5 Things Tyler Perry Wants Black People To Know About The COVID-19 Vaccine

5 Things Tyler Perry Wants Black People To Know About The COVID-19 Vaccine

The media mogul invites medical professionals to address the misinformation and conspiracy theories looming in the community in a new BET special.

Published January 28th

Written by Cheryl S. Grant

As with many things these days, there is a lot of misinformation, skepticism, and conspiracy theories surrounding the COVID-19 vaccine. However, inside the Black community, concerns about receiving the vaccine are based on actual events from the past. There’s the Tuskegee Syphilis study where hundreds of African American men from Alabama were forced to suffer from untreated syphilis as the government withheld treatment to see the outcome. Then there’s the story of Henrietta Lacks whose cells were stolen and used for medical research and the testing of AIDS drugs on Black foster children in the 1980s, all still fresh in many minds. 

The alarming rates of COVID-19 infections within communities of color and a disproportionate percentage of deaths among Black Americans was enough to make Tyler Perry want to do more. 

In “COVID-19 Vaccine and the Black Community A Tyler Perry Special,” premiering Thursday, January 28, at 9 PM ET/PT on BET and BET Her, the media mogul helps decipher the facts about the COVID-19 vaccination so that you can make an educated decision about what is right for you and your family. 

Along with Carlos del Rio, MD, executive associate dean, Emory School of Medicine of Grady Health System, and Kimberly Manning, MD Emory Hospitalist at Grady Health System, Perry asks the hard questions to help the community gain insight into the benefits of taking the new vaccine, which is being touted as a game changer in protecting lives. 

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Here are five fast facts you’ll learn from the 30-minute special that will help you decide how to move forward with the COVID-19 vaccine.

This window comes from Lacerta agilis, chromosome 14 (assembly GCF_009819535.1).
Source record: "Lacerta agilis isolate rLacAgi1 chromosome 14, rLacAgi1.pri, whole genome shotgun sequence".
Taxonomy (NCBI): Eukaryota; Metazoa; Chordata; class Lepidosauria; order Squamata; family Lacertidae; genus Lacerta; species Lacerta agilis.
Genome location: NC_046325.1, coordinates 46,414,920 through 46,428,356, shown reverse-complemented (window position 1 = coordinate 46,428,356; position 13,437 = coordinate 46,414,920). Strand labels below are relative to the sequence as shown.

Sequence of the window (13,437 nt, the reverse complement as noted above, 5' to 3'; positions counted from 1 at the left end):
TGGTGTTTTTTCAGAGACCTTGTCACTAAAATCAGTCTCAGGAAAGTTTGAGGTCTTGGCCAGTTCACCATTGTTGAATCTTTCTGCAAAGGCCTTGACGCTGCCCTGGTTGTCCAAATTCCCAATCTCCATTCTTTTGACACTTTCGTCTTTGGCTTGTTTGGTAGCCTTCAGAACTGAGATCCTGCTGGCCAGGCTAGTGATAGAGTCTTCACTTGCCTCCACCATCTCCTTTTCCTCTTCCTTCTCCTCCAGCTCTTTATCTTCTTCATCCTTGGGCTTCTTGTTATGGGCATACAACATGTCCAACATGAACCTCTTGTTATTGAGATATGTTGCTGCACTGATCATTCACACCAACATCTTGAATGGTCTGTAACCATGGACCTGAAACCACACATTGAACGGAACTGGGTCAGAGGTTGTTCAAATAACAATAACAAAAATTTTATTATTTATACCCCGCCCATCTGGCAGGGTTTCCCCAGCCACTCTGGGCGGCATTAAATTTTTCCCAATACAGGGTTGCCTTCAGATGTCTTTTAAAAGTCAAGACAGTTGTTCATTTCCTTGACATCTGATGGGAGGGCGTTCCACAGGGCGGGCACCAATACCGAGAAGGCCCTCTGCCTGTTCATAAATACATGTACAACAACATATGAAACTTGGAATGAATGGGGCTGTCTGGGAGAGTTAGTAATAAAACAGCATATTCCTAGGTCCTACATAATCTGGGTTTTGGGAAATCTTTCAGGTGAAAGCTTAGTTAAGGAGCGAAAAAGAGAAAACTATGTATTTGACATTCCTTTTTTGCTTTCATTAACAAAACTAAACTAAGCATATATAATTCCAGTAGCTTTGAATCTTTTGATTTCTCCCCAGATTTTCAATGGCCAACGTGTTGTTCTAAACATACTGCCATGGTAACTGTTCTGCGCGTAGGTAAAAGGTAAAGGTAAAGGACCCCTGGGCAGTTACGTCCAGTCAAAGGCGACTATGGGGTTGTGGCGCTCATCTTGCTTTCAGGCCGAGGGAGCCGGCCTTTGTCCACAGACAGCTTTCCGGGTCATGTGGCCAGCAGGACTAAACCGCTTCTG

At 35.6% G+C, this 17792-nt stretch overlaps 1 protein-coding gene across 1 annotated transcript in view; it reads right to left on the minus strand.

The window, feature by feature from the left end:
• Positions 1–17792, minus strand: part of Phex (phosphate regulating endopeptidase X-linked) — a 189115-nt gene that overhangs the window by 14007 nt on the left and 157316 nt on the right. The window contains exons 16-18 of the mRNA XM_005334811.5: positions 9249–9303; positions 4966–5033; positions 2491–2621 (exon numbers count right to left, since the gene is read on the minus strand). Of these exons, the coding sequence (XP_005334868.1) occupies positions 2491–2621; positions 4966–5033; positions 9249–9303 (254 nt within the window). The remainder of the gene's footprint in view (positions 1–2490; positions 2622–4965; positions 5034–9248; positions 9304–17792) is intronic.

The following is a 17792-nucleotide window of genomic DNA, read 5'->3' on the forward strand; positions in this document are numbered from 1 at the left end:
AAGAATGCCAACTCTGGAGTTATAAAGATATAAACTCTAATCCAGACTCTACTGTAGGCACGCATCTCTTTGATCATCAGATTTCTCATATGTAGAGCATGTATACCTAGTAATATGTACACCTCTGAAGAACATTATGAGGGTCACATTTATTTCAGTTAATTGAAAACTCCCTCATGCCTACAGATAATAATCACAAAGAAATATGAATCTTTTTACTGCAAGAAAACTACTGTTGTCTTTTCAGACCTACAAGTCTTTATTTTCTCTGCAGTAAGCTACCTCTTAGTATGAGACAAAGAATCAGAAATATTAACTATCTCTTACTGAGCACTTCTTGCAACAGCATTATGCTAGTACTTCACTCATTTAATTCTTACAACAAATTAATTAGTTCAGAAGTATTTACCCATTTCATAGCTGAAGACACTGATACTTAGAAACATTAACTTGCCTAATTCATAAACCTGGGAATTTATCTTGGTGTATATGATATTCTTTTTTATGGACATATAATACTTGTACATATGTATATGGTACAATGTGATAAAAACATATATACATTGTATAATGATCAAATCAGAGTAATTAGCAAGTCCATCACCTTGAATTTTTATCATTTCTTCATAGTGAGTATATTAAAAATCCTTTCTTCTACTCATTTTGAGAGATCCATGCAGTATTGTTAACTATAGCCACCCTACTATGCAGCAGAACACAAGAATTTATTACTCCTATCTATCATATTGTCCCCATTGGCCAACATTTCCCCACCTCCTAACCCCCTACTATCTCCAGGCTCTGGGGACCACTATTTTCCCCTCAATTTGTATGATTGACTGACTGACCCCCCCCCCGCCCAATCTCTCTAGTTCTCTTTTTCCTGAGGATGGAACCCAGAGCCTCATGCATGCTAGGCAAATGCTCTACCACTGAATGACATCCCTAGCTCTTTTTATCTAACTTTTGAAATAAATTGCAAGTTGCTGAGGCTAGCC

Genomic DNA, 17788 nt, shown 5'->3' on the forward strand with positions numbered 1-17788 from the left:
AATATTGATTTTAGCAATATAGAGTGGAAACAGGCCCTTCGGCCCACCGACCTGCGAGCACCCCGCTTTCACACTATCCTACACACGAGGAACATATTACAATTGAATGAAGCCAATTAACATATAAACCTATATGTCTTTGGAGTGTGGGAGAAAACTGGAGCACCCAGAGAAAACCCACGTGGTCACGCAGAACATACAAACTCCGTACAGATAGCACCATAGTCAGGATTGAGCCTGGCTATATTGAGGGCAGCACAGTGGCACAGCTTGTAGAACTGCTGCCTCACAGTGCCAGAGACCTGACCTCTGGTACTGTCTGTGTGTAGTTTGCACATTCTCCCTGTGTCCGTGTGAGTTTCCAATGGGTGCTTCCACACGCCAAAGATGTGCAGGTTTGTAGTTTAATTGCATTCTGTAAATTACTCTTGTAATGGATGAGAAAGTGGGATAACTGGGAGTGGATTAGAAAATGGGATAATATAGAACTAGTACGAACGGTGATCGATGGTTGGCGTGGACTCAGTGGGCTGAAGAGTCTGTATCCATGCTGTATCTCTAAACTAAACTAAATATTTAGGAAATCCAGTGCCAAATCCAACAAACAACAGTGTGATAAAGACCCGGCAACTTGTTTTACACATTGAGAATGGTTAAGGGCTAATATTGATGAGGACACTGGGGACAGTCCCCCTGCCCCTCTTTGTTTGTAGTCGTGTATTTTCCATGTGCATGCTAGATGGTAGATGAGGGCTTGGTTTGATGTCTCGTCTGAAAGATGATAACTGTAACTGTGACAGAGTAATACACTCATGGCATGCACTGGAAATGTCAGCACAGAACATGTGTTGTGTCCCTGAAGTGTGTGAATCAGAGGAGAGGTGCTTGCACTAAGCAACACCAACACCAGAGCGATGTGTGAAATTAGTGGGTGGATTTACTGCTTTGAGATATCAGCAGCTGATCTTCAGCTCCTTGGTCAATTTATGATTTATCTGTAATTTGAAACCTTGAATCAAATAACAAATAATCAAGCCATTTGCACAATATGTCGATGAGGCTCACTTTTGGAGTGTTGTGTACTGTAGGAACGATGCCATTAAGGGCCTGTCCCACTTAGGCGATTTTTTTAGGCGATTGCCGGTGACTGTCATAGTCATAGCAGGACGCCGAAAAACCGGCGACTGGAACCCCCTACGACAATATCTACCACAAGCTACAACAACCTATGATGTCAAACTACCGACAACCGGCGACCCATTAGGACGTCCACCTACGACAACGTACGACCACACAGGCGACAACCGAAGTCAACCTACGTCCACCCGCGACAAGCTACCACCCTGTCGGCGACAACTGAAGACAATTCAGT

1. A Black woman led the charge for the vaccine

    While you may not be familiar with the name Dr. Kizzmekia Corbett, she was the key scientist at the forefront of helping to develop the Moderna vaccine, which has been shown to be over 90 percent effective. The research fellow and scientific lead at the National Institute of Health (NIH) was critical in developing the MRNA technology for the vaccine. Her work with pathogens began in 2014 when she joined the NIH’s Vaccine Research Center. 

  2. The vaccine is NOT a live virus

    When researchers studied COVID-19, they found a spike protein that gets into your cells and makes you sick. They designed a vaccine that was mRNA coding for that protein. Once it is introduced into your body, it triggers an immune response that remembers and will recognize the virus if you get it. If you come in contact with the virus, your T-cells remember, and antibodies rush to attack the virus. So, you are not getting the virus itself but coding that tells your body to make spike proteins to develop an immune response.

  3. The COVID-19 vaccine trials were conducted with human subjects

    While it is natural to be concerned about the vaccine's safety, the Pfizer trial had about 30,000 participants, and the Moderna trial had around 40,000, including Dr. Manning. She was one of the first individuals to receive a shot in September 2020 and another in October. Furthermore, while the population size of studies varies, those numbers are large compared to a recent worldwide HIV trial conducted by Dr. del Rio which included 5,000 subjects. Plus, the virus is similar to the SARS virus, which scientists have spent years researching a vaccine to fight.  

  4. Allergic reactions are actually quite rare

    Some people taking the vaccine will experience side effects such as pain at the vaccination site, headache, low-grade fever for about a day or two. Allergic reactions, however, have been rare during the trials, and individuals who tend to have them react to components in the vaccine. In other words, if you typically have a reaction to the flu vaccine, you could react in the same way to the COVID-19 vaccine. This is why you are monitored for 15 to 20 minutes after receiving the shot, as allergic reactions usually occur right away. 

  5. Still no idea what will happen 5-10 years from now

    While the COVID-19 vaccine is too new to surmise its effects in the future, the mRNA technology that it was created with has been used for the last two years in Africa to fight the Ebola virus. Plus, so far, most of the side effects occurred within the first two months of receiving the vaccine. If there is a problem, you are going to see it very early on. 

    For more information watch “COVID-19 Vaccine and the Black Community A Tyler Perry Special" airing on Thursday, Jan. 28 at 9 PM ET/PT only on BET and BET Her. For the latest on the coronavirus, check out BET’s blog on the virus, and contact your local health department or visit the Centers for Disease Control and Prevention website.

     

TYLER PERRY STUDIOS/BET

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